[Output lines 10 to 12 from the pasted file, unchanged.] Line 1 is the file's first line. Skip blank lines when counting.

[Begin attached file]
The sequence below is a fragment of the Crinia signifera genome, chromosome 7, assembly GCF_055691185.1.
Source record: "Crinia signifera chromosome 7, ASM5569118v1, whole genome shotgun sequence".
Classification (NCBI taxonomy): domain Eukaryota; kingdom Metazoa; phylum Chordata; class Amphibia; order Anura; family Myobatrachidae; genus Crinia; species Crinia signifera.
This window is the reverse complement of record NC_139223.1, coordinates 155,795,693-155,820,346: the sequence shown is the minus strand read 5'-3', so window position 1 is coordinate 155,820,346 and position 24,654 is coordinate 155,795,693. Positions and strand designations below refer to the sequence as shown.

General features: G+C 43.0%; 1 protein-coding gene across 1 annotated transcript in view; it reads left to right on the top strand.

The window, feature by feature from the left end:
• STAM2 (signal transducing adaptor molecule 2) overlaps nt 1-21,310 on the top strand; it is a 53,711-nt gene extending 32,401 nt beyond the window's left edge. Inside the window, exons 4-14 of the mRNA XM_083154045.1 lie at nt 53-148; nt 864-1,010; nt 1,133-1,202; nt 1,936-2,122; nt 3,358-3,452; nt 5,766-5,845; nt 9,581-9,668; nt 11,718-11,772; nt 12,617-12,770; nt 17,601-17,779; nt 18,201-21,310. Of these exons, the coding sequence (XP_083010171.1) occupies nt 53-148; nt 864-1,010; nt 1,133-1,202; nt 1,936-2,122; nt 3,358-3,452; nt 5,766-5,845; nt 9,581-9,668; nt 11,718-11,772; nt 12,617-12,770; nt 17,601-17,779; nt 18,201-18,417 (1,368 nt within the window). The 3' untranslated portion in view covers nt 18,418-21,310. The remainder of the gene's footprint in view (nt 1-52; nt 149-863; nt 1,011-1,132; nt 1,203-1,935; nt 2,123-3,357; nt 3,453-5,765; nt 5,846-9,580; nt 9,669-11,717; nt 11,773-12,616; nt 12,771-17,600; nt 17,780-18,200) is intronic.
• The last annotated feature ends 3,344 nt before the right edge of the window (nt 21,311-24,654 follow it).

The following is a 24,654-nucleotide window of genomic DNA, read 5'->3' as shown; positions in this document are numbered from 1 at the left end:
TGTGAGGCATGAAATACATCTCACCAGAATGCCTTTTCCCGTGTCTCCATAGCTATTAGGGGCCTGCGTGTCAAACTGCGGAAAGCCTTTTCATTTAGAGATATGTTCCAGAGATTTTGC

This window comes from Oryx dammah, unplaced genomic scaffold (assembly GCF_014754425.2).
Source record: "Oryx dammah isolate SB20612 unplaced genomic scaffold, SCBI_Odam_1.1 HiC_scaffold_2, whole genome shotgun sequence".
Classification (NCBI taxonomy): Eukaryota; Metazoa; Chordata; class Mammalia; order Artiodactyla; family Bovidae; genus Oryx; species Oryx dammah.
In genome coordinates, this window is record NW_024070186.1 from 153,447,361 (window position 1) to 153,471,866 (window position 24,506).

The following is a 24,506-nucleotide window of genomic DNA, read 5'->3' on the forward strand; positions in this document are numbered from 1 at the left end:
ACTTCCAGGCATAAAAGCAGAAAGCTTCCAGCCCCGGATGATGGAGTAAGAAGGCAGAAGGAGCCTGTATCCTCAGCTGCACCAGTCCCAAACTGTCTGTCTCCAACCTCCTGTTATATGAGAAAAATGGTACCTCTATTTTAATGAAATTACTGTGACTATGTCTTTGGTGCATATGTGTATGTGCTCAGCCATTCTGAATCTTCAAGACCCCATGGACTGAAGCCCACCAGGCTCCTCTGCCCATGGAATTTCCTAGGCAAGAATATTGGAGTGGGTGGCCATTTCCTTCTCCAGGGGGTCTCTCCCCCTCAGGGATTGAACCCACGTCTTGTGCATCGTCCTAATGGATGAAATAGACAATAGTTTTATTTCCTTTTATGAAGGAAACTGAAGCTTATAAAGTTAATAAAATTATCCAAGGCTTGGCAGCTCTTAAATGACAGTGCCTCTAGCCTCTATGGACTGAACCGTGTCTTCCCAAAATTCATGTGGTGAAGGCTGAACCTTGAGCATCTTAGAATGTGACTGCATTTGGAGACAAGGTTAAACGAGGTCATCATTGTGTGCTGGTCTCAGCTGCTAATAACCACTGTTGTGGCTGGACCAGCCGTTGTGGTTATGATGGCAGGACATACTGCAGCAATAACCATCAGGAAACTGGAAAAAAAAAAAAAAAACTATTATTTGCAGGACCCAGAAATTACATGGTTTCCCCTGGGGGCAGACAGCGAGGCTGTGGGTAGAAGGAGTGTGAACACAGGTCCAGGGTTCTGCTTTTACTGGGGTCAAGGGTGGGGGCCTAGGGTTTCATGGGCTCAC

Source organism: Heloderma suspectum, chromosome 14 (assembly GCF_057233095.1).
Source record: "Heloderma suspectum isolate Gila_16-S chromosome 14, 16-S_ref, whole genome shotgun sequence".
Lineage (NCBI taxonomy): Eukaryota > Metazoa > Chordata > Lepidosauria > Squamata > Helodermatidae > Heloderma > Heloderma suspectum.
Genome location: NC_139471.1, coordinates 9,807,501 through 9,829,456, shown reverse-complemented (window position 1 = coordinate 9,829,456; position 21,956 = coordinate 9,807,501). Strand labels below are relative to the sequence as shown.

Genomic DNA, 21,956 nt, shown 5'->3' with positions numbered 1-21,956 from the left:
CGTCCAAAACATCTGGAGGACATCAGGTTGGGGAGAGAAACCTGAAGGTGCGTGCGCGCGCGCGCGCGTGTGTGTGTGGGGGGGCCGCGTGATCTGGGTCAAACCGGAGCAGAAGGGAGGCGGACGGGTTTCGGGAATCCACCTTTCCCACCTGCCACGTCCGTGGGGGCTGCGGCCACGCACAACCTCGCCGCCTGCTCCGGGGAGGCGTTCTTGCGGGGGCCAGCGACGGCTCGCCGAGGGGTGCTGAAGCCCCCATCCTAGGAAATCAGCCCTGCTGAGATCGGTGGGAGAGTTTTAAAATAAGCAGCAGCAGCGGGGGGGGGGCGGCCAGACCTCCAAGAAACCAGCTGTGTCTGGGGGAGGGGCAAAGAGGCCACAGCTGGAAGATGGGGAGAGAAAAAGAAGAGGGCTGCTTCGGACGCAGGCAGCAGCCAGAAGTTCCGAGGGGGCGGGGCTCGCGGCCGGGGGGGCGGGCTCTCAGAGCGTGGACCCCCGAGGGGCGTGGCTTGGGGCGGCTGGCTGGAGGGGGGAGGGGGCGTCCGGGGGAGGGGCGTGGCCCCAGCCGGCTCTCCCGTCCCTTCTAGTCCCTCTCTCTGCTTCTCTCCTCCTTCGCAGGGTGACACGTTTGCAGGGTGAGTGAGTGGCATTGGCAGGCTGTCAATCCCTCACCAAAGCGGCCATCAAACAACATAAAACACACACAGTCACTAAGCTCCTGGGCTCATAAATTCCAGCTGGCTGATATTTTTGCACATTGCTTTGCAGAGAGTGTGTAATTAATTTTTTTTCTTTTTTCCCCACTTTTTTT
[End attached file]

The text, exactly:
TGTGAGGCATGAAATACATCTCACCAGAATGCCTTTTCCCGTGTCTCCATAGCTATTAGGGGCCTGCGTGTCAAACTGCGGAAAGCCTTTTCATTTAGAGATATGTTCCAGAGATTTTGC

This window comes from Oryx dammah, unplaced genomic scaffold (assembly GCF_014754425.2).
Source record: "Oryx dammah isolate SB20612 unplaced genomic scaffold, SCBI_Odam_1.1 HiC_scaffold_2, whole genome shotgun sequence".